It is increasingly difficult to separate the political from the policy in the international affairs of the United States.

Israel is one example, where the moves taken by the Trump administration seem calibrated to please a certain portion of the Republican base and build a wedge issue for the next election. These moves also seem designed to support the political fortunes of a Trump ally, Benjamin Netanyahu, in a time when he is facing accusations of corruption and self-dealing similar to those leveled at Trump.

In light of the announcement that Netanyahu will not form a parliament and will instead trigger another election this fall, these moves seem more questionable. Tying our fortunes to the fortunes of a single political figure and that person’s relationship to our president carries dangers that are becoming clearer in this troubled region of the world.

To a certain extent, there is a simplicity to the Trump approach that cuts through the typical diplomatic hedging. In this sense, moving the U.S. embassy from Tel Aviv to Jerusalem, which was announced last year, is simply an open acknowledgement of the underlying truth of our relationship with the Middle East: We are on Israel’s side in all things. Despite Trump’s and Netanyahu’s protestations to the contrary, this was true through the Obama administration and every administration stretching back decades.

Yet, under the Obama and Bush and Clinton administrations, there were attempts to parlay that steadfast support for Israel into a peaceful resolution, or at least some form of progress, in the intractable issue of the future of a Palestinian / Israeli state. This latest U.S. administration has shed any pretense of trying to be an honest, neutral broker and has overtly chosen sides. For Palestinians and their allies, this simply proved their assumption, that the U.S. had always been in the pocket of Israel.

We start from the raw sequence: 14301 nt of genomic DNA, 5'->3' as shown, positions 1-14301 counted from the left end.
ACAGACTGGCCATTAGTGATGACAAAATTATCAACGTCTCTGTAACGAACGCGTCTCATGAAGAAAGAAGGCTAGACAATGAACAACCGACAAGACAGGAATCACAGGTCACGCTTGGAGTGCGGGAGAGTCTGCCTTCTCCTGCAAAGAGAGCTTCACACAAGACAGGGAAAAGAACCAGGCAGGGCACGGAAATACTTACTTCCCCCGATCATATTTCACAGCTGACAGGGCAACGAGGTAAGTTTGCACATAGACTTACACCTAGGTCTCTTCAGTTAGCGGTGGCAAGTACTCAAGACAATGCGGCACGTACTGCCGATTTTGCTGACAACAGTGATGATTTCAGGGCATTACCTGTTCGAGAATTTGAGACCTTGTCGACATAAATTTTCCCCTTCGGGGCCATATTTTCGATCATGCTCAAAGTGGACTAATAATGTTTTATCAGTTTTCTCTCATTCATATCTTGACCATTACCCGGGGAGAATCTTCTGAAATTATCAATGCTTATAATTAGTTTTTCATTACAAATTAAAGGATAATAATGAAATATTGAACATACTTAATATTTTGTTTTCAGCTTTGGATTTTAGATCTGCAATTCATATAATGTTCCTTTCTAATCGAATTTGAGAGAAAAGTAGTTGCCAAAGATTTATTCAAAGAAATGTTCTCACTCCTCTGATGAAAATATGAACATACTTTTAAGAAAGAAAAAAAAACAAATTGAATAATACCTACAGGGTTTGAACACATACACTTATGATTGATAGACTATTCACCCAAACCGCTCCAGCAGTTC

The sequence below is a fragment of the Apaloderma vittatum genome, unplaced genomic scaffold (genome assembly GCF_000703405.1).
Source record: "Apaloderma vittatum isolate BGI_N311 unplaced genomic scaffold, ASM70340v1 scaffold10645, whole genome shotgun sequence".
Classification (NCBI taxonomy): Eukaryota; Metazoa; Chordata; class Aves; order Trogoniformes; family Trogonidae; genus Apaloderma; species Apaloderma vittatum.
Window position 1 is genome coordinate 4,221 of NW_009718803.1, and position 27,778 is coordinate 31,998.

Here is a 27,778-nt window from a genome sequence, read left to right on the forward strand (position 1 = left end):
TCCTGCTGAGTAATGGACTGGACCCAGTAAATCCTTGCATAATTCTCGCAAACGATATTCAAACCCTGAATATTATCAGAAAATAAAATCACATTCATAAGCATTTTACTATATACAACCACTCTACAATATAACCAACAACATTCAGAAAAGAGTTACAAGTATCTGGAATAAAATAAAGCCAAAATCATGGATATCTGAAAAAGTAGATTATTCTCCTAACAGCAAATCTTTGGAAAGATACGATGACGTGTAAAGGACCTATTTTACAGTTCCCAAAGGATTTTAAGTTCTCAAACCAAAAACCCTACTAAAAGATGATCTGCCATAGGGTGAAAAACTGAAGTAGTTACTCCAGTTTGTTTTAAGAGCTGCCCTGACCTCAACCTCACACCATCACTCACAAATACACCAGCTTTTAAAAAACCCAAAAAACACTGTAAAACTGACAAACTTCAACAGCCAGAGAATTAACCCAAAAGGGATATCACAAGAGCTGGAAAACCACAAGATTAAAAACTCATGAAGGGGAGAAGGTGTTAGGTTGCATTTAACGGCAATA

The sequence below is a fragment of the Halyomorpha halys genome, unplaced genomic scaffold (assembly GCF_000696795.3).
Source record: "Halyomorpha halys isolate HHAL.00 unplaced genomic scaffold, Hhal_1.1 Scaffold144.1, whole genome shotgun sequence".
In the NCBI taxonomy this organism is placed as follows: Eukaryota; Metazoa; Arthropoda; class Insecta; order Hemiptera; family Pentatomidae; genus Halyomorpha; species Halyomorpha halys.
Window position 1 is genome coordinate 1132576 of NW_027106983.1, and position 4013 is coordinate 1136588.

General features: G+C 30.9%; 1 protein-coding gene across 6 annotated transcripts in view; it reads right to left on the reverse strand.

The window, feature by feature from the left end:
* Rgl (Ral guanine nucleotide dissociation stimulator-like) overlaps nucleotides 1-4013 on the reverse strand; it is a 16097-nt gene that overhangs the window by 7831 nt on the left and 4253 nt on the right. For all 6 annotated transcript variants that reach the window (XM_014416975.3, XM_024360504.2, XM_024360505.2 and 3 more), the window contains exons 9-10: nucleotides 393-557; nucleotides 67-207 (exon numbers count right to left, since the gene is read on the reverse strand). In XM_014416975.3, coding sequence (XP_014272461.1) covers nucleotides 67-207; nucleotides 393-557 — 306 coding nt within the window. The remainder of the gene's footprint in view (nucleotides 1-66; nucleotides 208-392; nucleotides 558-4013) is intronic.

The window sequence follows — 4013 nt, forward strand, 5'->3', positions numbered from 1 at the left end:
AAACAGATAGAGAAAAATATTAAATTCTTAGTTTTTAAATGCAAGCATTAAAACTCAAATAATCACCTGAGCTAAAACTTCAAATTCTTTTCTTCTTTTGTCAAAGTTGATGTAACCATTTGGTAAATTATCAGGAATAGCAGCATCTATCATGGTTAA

Domestically, this change has collided with the election of freshman representatives in the U.S. House who identify much more closely with the Palestinian perspective, and have been unafraid to share this view. This has led to accusations of anti-Semitism and calls for censure by Democrats and Republicans alike. Yet, these representatives have a point, in that this sharp swerve in policy has apparently brought us no closer to a peaceful resolution. Perhaps no action on the part of our country could.

The United States has always attempted to have it both ways. In addition to Israel, in the Middle East alone we support Saudi Arabia and Egypt with billions of dollars in military funding and other support. We have accepted that these governments are repressive, undemocratic, and in many cases supporters of the kind of Islamic extremism that we have spent many billions of dollars and thousands of lives fighting to defeat.

With all this said, the Trump Administration approach is no more coherent than any past president’s. The ostensible increase in support for Israel comes even as the president has announced a troop withdrawal from Syria and other places (which was later backed down). There is increased posturing in opposition to Iran, another oppressive theocratic regime that we should oppose — but not a whole lot different from Saudi Arabia in that regard.

There are reasons to go all in on our support for Israel. It is the lone democracy in the Middle East with any history of free and fair elections. Yet, under Netanyahu, it has increasingly turned toward enshrining a religion as central to its legitimacy, which has further distanced any reckoning with the existence of millions of Palestinians in Israel and as refugees elsewhere. If we were confident that this was a means to an end, it might make sense. But it seems to be an all-too-familiar play for political advantage.

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